Lethal Procrastination: Hamlet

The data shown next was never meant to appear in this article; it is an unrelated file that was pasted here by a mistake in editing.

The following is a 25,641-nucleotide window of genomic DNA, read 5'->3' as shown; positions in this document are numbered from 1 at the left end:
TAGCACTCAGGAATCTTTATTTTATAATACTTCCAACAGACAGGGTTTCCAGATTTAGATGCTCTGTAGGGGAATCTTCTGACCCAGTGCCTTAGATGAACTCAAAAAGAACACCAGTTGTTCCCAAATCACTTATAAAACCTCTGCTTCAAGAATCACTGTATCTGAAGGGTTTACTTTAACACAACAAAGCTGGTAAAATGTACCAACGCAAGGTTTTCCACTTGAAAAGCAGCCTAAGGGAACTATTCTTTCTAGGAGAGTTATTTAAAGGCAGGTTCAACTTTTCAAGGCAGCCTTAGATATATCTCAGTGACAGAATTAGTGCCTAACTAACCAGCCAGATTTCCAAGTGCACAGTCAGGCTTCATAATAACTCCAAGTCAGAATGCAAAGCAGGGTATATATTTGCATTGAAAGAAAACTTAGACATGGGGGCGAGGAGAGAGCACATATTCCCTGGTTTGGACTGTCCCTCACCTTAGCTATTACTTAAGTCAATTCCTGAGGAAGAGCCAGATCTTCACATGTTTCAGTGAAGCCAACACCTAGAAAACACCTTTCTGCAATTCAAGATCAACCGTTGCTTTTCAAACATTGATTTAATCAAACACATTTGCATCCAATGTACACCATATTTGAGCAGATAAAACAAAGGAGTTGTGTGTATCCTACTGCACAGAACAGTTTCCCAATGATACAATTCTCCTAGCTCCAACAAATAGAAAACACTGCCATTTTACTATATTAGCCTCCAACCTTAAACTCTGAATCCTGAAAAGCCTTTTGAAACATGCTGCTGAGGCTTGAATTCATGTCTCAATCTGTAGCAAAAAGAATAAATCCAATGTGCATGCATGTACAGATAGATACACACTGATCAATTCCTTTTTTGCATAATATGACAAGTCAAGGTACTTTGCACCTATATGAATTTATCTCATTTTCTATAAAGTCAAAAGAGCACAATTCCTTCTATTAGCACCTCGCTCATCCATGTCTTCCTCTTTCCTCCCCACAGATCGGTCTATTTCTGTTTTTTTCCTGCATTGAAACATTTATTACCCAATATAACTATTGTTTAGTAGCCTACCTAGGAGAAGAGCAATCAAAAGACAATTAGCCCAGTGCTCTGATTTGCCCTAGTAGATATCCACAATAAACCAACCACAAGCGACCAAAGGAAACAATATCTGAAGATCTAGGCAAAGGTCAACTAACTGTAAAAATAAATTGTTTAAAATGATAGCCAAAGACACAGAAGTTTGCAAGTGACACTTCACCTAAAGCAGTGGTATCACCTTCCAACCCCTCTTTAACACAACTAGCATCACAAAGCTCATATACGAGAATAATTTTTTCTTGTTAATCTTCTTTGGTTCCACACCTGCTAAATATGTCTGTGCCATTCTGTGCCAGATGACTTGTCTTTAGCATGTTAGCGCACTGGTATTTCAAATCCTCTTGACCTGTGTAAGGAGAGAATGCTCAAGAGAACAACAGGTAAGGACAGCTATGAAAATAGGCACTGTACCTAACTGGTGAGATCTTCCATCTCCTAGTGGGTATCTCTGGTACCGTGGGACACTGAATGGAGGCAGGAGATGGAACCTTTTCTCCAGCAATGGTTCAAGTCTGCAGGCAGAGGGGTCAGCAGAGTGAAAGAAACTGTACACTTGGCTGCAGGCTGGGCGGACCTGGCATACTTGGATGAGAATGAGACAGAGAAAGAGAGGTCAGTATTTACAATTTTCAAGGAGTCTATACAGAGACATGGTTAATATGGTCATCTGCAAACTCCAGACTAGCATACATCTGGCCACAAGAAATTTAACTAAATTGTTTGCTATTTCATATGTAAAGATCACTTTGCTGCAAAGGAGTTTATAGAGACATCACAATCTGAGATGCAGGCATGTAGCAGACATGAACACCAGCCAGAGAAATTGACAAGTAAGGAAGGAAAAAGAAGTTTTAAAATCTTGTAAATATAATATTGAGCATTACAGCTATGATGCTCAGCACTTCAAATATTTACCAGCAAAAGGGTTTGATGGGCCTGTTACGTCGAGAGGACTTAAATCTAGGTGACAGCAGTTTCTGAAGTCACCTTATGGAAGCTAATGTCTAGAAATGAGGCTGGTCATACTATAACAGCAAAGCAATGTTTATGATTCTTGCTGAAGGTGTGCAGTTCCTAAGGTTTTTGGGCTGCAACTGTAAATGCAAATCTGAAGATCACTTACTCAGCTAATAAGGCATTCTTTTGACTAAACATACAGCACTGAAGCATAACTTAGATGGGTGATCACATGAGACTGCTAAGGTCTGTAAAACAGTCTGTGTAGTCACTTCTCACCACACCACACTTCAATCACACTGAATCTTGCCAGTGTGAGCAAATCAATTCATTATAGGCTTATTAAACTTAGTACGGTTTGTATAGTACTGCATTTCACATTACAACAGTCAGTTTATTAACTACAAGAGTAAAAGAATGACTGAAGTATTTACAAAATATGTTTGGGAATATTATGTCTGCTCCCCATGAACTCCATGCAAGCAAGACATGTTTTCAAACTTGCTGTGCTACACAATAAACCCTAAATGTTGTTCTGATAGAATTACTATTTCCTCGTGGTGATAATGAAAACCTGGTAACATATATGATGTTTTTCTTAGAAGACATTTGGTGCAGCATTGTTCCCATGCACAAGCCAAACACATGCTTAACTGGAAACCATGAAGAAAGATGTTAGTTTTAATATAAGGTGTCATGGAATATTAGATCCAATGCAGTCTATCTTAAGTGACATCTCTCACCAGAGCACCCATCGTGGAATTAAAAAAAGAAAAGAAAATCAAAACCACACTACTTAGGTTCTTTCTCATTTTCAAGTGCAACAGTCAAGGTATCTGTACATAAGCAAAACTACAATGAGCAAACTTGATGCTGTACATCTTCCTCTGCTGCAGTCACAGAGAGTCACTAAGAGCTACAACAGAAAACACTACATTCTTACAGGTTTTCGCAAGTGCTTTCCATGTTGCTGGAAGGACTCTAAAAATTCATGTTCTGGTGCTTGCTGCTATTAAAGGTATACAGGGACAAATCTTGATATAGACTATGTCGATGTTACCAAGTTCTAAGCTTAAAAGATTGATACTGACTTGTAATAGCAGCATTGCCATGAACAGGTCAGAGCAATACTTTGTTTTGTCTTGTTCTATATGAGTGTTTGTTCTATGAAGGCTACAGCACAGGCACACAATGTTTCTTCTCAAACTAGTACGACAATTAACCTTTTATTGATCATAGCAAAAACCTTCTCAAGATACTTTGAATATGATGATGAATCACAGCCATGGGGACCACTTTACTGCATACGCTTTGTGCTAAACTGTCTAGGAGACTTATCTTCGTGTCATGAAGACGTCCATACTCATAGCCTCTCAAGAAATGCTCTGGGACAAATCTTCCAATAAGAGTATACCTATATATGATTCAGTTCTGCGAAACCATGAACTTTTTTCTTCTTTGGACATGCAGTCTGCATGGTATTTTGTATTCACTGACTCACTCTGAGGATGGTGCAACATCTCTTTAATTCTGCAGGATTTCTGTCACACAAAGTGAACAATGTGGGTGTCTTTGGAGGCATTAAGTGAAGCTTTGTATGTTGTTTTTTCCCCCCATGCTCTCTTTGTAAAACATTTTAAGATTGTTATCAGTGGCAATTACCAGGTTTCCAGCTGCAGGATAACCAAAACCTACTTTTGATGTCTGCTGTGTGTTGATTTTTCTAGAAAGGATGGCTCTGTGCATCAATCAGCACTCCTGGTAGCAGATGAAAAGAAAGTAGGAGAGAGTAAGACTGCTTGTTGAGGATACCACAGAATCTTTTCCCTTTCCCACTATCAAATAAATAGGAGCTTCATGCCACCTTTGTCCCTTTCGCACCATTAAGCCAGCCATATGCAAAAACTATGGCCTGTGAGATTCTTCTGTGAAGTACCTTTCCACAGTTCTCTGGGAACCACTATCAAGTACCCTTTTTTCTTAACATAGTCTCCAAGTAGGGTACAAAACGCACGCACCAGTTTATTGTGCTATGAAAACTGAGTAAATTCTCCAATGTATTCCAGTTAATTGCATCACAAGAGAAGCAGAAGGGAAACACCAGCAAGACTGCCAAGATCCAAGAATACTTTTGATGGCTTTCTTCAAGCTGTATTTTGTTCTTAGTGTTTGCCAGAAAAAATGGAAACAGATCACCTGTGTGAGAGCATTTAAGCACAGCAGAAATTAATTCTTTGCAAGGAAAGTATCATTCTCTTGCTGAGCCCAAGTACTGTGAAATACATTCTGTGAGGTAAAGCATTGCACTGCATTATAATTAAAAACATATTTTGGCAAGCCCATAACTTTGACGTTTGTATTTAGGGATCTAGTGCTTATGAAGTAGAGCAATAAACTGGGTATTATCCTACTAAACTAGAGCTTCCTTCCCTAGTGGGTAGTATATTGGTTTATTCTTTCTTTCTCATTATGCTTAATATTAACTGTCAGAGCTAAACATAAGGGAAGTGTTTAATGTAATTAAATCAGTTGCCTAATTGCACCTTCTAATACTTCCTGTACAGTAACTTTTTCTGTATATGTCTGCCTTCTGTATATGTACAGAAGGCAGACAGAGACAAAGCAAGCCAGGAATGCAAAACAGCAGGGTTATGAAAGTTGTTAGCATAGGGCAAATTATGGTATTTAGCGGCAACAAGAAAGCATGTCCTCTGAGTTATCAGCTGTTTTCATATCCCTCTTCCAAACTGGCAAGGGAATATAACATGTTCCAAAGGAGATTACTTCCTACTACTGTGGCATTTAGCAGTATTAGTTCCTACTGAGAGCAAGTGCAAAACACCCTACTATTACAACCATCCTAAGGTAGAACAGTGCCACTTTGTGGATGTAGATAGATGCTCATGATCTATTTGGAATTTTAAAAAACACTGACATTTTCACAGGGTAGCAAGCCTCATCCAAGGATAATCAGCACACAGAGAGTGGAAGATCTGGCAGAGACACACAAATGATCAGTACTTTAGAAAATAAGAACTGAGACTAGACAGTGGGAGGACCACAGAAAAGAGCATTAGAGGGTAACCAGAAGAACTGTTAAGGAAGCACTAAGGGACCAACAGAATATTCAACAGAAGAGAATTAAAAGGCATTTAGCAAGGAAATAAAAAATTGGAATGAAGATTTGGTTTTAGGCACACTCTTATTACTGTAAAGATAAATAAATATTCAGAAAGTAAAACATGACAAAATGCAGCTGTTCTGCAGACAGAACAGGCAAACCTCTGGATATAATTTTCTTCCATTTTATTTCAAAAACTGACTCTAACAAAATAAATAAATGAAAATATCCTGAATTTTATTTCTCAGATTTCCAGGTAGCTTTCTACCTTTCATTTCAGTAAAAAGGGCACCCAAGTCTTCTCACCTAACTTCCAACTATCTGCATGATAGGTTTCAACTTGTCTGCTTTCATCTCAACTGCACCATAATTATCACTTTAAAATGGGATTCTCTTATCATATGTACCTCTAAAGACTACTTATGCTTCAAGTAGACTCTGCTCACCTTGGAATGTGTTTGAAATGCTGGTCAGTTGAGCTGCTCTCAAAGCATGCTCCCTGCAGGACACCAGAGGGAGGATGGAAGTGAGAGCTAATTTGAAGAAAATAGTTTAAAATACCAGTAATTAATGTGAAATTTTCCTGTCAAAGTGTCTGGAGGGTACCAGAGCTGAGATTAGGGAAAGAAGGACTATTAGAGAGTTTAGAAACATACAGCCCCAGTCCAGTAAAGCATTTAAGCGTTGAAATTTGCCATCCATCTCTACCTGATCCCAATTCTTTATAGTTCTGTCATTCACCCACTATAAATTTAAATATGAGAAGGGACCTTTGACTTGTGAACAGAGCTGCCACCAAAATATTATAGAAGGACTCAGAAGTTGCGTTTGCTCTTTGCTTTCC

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A question that stumps great minds that are not alike is one that is still a discussion for debate even four hundred years after it arrival. Why does Hamlet delay? Not only did it make a suspenseful and dramatic play that captures the attention of an audience but it also gives away to what kind of character William Shakespeare wants to create for his young tragic hero, Prince Hamlet. This Hamlet is a man who suffers from his own words that “the native hue of resolution / Is sicklied o’er with the pale cast of thought,” (III, I, 85-86). As a smart and reflective man he continues to make excuses for his thought-sick mind that ultimately delays the resolution of the play, the death of Claudius. Hamlet agonizes over actions after actions and develops issues within him that give reason to why his mind led him astray. His obsession with rightful revenge as well as the inner conflict to maintain balance that resides within him coincides with this reflective nature. First, consider Hamlet’s claim that he will avenge his father “with wings as swift / As meditation” (I, VI, 29-30). He says ‘meditation’, something not all that swift and that signals to the reader that Hamlet is prone to ponder things from various angles before action is taken, which can take time. He does not intend to make this a quick conclusion with a quick and timely death of Claudius; he needs to take time and think through all matters before any action to be taken. The Prince of Denmark claims that “The time is out of joint; O cursed spite, / That ever I was born to set it right!-” (I, VI, 190-191) and he sticks with this claim throughout till the very last act when he dies of poison. Hamlet has to figure every single detail which includes the consequences and the ... ... middle of paper ... ...h takes away much of his energy and ability to act and therefore none is taken. Within his nature to overthink he finds excuses in himself to why he does not act yet, such as the necessity to make revenge perfect as well as his inability to find steadiness in himself. Hamlet spends much of his time and energy to dispose of the people who are seemingly harmless and little on the person who is really out to get him, Claudius. His new self-acceptance of what will come no matter what allows himself to think that his fate already predetermines and that he is the one to complete his father’s wish. Also as he is not given the chance to think things through to the extent he usually does to second guess these acceptance thoughts and thus kills Claudius. Works Cited Shakespeare, William. Marilyn Eisenstat, and Ken Roy. Hamlet. Toronto: Harcourt Canada, 2003. Print.

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